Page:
“I was working for another company prior to 2000 that seemed more concerned with putting dry wall up in a production fashion, rather than quality fashion,” said LeFebvre. “That’s why I decided to go out on my own. And since the principals at Coastal Breeze Homes were already familiar with my work ethic they were the first to hire my new company to do their work.”

LeFebvre added he was pleasantly surprised when Coastal Breeze Homes presented the work agreements.

“The first time I read over the lengthy agreements I thought to myself, ’finally, a company dedicated to quality,’” said LeFebvre, who is on the job site daily supervising his four employees. “It was refreshing and I signed right away. And by signing, I felt my company became a part of their company. It’s just a great business arrangement, that in the end, benefits the homeowner.”

Coastal Breeze Homes makes sure each and every one of its trade partners are living up to the signed agreements.

“Like Danny, we visit our construction sites each day, at least once a day and sometimes several times a day,” said Schmidt. “When it comes to construction, close enough and good enough are not good enough. We are all striving for the same goal — perfection. If a job is worth doing, it’s worth doing right.”

Kaye Homes, which builds homes priced from the mid-$100,000s to more than $900,000, also has its trade partners sign work agreements. Stuart Kaye, owner and founder of Kaye Homes, said the company’s work agreements spell out exactly what Kaye Homes expects in regard to quality and timeliness.

“The primary purpose of the work agreements is to make it clear from the very beginning what we expect from our trade partners and what they can expect from us throughout the entire construction phase –– and beyond,” said Kaye. “That includes the specifications to what is to be built, the scope of work, the quality of craftsmanship and finish, and ultimately, and perhaps most importantly, customer care.”

Representatives from Kaye Homes meet with the trade partners on a regular basis to discuss a home’s progress and any issues that might have arisen.

Although Kaye Homes has many quality inspections throughout the entire construction phase, the work agreements also specify trade partners must report any irregularities in the construction.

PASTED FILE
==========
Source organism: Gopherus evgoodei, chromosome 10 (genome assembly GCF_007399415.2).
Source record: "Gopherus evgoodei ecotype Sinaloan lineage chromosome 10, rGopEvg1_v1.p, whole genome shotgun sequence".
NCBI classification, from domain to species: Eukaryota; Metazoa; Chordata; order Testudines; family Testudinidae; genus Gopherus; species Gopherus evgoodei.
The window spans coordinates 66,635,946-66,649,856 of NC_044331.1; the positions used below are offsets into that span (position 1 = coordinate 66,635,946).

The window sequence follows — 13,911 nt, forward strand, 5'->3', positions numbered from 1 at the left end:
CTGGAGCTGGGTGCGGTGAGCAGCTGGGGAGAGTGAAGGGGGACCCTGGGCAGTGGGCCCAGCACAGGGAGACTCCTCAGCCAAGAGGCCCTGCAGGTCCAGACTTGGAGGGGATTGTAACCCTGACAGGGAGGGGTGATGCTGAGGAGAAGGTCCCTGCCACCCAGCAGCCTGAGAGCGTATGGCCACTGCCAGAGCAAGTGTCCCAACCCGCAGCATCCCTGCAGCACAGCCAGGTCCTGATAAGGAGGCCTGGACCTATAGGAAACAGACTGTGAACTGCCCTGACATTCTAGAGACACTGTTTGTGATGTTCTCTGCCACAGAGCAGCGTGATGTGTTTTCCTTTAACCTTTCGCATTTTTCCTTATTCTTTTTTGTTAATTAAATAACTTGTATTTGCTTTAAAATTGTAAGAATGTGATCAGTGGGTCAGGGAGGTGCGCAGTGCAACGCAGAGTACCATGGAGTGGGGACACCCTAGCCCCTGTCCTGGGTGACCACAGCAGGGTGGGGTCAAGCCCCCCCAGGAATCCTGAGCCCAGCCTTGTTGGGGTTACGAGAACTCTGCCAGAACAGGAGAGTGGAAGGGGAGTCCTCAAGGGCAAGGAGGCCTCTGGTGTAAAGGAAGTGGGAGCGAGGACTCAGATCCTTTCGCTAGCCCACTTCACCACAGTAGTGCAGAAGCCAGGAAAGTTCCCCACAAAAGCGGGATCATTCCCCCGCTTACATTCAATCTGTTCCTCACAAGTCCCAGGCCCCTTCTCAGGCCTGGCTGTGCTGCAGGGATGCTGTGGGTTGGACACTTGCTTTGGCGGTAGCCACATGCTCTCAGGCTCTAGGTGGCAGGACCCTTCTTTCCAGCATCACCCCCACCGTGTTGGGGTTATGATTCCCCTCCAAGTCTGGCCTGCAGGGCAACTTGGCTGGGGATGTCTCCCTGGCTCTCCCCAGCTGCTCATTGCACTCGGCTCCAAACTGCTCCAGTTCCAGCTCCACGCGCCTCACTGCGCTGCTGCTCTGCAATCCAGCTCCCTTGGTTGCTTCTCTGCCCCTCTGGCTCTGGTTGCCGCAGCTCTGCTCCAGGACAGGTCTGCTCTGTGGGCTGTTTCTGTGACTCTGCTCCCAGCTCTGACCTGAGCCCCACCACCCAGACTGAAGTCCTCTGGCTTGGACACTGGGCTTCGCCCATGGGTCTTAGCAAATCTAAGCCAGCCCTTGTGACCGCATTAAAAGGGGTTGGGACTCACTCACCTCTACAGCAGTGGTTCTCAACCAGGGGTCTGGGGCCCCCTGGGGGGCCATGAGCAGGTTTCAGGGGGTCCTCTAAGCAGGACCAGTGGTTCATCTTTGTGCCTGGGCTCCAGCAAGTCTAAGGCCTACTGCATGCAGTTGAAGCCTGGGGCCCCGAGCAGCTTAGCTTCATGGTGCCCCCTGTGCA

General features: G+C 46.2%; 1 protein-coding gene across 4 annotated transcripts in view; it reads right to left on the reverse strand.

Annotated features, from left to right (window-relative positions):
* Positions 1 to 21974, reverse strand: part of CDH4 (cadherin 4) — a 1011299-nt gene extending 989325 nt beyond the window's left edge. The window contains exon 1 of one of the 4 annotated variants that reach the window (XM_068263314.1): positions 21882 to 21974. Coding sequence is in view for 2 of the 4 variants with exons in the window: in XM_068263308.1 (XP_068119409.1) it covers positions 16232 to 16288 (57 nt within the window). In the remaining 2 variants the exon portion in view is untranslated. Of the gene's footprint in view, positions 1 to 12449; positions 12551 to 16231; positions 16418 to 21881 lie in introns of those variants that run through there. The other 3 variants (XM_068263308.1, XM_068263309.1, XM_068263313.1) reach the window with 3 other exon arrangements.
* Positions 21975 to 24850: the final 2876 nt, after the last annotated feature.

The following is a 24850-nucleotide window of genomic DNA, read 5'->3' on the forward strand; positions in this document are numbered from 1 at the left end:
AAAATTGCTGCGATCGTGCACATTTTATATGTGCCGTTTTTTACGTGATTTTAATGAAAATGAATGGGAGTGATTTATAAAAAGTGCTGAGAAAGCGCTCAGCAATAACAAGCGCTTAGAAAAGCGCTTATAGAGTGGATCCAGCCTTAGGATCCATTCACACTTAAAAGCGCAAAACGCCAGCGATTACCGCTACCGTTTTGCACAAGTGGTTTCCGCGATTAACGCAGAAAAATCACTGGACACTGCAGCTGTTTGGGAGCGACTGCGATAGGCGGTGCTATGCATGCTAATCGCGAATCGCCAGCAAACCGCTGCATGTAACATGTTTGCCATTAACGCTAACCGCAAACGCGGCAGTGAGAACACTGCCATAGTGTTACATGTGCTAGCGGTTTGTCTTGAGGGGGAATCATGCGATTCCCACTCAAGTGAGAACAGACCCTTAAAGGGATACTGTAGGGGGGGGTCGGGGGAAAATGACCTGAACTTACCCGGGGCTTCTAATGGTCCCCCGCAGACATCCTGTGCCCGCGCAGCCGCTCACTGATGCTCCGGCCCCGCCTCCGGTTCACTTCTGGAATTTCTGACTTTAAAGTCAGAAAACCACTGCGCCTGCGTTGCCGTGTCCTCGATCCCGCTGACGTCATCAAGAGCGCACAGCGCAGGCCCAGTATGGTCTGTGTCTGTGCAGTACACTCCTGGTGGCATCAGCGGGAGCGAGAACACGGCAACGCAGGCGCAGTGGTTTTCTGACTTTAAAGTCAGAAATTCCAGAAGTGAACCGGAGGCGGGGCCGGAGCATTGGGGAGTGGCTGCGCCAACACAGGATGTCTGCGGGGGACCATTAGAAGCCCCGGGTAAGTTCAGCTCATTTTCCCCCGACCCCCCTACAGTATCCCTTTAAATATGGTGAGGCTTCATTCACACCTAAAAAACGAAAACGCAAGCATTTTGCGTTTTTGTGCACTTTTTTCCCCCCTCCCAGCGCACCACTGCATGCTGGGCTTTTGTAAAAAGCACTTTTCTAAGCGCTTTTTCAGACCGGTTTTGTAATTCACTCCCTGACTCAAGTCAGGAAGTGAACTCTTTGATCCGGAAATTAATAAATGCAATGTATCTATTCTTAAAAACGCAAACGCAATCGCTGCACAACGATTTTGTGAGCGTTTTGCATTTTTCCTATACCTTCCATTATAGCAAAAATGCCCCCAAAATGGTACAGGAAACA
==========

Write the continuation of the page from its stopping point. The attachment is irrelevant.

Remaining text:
“If a trade partner covers up even a minor flaw in construction the trade partner is responsible for the correction no matter how far construction has progressed,” said Kaye. “It’s a solid checks-and-balances system that in the end benefits all of our trade partners, our company and the homebuyer.”

The work agreements, according to Kaye, are not set in stone, but rather are refined as needed.

“There are new products and building techniques entering the market on a regular basis and as a company that keeps up with the latest trends we must revise our agreements to coincide with the times,” said Kaye.

The work agreements have paid off for Kaye Homes in a big way. According to the company’s quality control manager, Jim Mumm, the punch out lists, created at the end of a home’s construction phase, have gotten much shorter.

“The agreements ensure fewer mistakes are made,” said Mumm. “That makes my job much easier.”

Mumm, who has been with Kaye Homes for 15 months, has also implemented a second tier of quality control prior to the new homeowner’s walk-through.

“At the end of the construction phase, after our on-site construction manager signs off, I walk through the home myself, do my own punch out list, and have the trade partners change or correct what I observed,” said Mumm.

“After that work is done the owners are invited to take their walk-through at which time the home should be 99 percent perfect.”

According to Mumm, prior to the implementation of the program, it wasn’t unusual to have a page or more of small items on the homeowner’s punch out list.

“Now, their list is usually only two or three small items,” said Mumm.